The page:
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Digital Top 10: Online grocery gets up to speed

Retailers build up e-commerce capabilities to serve more customers more efficiently

The race to get going in online grocery is shifting into a drive to get bigger, faster and better at it.

Now up and running with online ordering, delivery and/or pickup, many grocery retailers are taking stock of what they’ve learned to broaden availability, spur sales and sketch a road map toward profitability. That will mean building a critical mass of online grocery shoppers, scaling e-commerce and brick-and-mortar operations and making fulfillment more efficient to rein in costs.

Last year, Amazon again was the No. 1 online seller of groceries, with total estimated sales of $8.2 billion, up 12.5% from 2017, according to Edge by Ascential (formerly PlanetRetail RNG). The top four sellers remained the same — including No. 2 Walmart ($2.84 billion), No. 3 Kroger Co. ($1.51 billion) and No. 4 Ahold Delhaize ($1.17 billion) — but Kroger climbed up one spot with a 66% year-over-year gain.

Six of the top 10 online grocery sellers (Amazon, Walmart, Kroger, HelloFresh, Costco and Target) saw double-digit sales increases from 2017. Edge by Ascential defines online sales of groceries as items typically sold at supermarkets (food, beverages, health and beauty aids, household products, nonfood consumables, pet care, etc.) that were purchased through retailer websites, apps and third-party services.

“In the 2017 ranking, a lot of the major U.S. retailers hadn’t fully invested in online grocery yet. But over the last 18 months or so, we’ve seen a huge explosion in partnerships with third-party intermediaries like Instacart and Shipt as well as with other providers not dedicated to grocery, such as Google Shopping and DoorDash. That’s predominantly what has driven the growth of sales for most of these retailers over the last year,” said Doug Koontz, research director at Boston-based Edge by Ascential.

“In 2018, most of these players indicated that they’re now taking online grocery seriously,” he explained. “The scale of the operation has grown. Walmart grocery pickup is now available in 2,100 locations or more, Kroger in over 1,300 and Target in over 1,000. The footprint of online grocery pickup and delivery has expanded. But we’re not at saturation. For most of these top players, still less than half of their entire store footprint supports pickup or delivery of some kind. We can expect that as they learn and get better at this concept — in how to operate it, how to manage inventory and what types of shoppers they want to attract — they will expand it to more stores.”

Photo: Walmart is second only to Amazon, with $2.84 billion in online sales, including its grocery pickup available in 2,100 locations.

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Kroger’s 66% gain from last year, the largest of the top 10 sellers, reflects the rapid expansion of its click-and-collect service and Instacart delivery, according to Koontz. “When you consider that they have more than 1,300 stores with pickup and another 1,600 stores with delivery through Instacart, that accounts for most of their growth,” he said. Some Kroger Co. regional banners, such as Harris Teeter, also see strong online sales, he added.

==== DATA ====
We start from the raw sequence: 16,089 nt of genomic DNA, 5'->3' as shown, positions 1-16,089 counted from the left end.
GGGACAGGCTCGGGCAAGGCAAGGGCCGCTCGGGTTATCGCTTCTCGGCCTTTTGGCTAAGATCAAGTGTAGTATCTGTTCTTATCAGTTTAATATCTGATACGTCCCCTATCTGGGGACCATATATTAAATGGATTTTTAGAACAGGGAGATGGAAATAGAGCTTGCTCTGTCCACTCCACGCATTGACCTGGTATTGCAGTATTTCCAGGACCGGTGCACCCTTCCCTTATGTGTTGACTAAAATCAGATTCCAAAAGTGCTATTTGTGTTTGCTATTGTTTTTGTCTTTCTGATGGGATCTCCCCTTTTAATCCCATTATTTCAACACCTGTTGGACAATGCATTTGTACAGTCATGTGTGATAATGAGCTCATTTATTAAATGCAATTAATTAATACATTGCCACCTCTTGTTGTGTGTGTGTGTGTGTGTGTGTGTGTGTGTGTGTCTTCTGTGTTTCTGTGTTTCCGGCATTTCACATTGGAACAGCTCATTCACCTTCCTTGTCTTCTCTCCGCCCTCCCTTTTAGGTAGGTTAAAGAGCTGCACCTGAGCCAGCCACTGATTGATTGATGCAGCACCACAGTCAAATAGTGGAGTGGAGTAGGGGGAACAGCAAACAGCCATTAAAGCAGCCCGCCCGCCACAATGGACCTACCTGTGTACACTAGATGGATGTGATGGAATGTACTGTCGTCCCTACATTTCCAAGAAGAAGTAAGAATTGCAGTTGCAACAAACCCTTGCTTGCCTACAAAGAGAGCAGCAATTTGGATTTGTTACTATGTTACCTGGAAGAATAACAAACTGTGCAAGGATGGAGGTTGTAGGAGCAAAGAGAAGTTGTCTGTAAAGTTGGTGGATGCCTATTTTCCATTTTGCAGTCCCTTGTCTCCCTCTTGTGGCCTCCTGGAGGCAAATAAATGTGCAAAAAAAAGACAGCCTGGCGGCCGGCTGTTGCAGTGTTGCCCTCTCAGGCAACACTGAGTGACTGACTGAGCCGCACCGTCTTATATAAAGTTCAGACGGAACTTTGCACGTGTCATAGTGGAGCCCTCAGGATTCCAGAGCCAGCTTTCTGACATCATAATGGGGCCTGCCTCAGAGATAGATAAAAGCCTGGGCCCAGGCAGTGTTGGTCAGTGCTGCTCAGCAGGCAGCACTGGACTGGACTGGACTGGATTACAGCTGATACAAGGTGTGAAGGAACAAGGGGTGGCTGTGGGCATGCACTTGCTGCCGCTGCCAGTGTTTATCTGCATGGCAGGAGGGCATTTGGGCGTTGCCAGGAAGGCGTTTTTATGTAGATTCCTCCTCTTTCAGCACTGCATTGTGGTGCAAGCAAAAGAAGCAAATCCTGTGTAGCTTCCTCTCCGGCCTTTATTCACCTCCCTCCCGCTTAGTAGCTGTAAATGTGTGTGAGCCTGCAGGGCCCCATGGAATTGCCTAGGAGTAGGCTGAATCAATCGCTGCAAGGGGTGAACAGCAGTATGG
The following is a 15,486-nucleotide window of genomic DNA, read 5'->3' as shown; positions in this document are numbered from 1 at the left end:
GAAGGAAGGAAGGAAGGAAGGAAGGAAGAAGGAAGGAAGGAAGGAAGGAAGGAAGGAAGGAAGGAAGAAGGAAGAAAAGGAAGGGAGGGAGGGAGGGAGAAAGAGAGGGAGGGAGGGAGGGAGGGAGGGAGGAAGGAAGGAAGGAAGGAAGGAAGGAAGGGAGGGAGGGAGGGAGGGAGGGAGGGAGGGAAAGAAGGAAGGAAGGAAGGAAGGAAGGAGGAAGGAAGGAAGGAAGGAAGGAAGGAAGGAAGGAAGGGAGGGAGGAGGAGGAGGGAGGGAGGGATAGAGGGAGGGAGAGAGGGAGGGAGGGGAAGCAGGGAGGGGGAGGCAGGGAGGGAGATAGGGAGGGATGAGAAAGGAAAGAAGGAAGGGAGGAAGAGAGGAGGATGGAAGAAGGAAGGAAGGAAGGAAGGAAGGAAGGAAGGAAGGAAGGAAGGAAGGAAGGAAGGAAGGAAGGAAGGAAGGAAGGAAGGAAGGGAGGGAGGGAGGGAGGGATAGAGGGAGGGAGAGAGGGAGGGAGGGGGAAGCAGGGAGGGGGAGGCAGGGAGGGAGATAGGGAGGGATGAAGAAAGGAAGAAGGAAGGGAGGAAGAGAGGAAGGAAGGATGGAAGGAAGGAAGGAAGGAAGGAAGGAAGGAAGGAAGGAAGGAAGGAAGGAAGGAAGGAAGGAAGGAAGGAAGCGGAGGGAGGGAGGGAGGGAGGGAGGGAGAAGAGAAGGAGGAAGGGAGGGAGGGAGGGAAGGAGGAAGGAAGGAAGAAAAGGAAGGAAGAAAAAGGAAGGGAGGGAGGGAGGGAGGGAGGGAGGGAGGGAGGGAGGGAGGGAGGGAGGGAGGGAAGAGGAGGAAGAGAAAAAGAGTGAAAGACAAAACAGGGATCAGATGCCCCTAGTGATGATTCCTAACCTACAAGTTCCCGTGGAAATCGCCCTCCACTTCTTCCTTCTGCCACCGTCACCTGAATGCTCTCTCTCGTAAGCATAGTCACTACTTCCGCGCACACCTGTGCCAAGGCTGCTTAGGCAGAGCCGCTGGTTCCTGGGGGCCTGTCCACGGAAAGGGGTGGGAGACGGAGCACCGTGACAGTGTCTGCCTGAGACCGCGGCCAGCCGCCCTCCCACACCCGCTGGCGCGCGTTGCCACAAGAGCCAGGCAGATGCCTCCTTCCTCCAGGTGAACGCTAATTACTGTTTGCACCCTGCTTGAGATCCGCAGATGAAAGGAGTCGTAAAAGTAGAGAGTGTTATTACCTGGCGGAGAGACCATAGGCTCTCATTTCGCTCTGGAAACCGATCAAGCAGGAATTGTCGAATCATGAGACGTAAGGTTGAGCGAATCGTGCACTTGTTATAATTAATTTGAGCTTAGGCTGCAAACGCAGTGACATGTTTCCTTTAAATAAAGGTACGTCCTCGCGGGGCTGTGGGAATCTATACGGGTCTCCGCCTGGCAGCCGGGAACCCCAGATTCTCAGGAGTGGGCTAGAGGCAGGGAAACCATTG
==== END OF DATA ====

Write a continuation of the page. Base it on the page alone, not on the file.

Another big gainer was Target, which grew online grocery sales by 28.9% to $422.8 million in 2018, Edge by Ascential estimated.

“They’ve decided that they’re going to be a grocery player,” Koontz said. “The Shipt acquisition has given them an opportunity to get products to customers’ doors much more effectively, and they’re being much more active and investing in their delivery capabilities. Target isn’t as big of a traditional grocery player as other companies on the list. But I’d expect them to continue to improve and grow. We’re not that far into this journey for Target.”

Meal kit ups and downs

It was a tale of two cities for meal kit providers on the list. HelloFresh rose two spots to No. 5 on a 41% increase to sales of $956 million, while Blue Apron fell three spots to No. 8 this year as sales plunged 24.2% to $667.7 million. Germany-based HelloFresh is seeing robust U.S. growth, whereas onetime market leader Blue Apron has continued to struggle financially.

“The challenge Blue Apron and HelloFresh both have is that profitability will be an issue if their business model remains the same,” Koontz pointed out. “Even though their scale has improved, they weren’t making a ton of progress on profitability because so much of the cost is still embedded in getting the product through distribution and to the customer’s door.”

Hybrid strategy

Going forward, Koontz expects retailers to follow a hybrid online grocery strategy, with some stores offering pickup, some delivery and some both, and third parties providing fulfillment services as needed. Only the biggest players — Amazon, Walmart and Kroger — will be able to build their own e-commerce infrastructure to do this themselves, he said.

“The industry — retailers and brands — likes pickup because it’s easier to make money and they can try to get shoppers into the store while they’re there. But once consumers get more comfortable with buying groceries online, I think their ultimate preference will be home delivery,” Koontz said. “How retailers balance that is going to be interesting. For now, I’d expect most retailers to take a store-by-store approach to identify new geographic areas conducive to home delivery or click-and-collect, and they gradually scale them as they go. But I doubt, even in the medium term, that we end up with grocery home delivery or pickup available in every single store.”

For an in-depth list of the Digital Top 10, click here.

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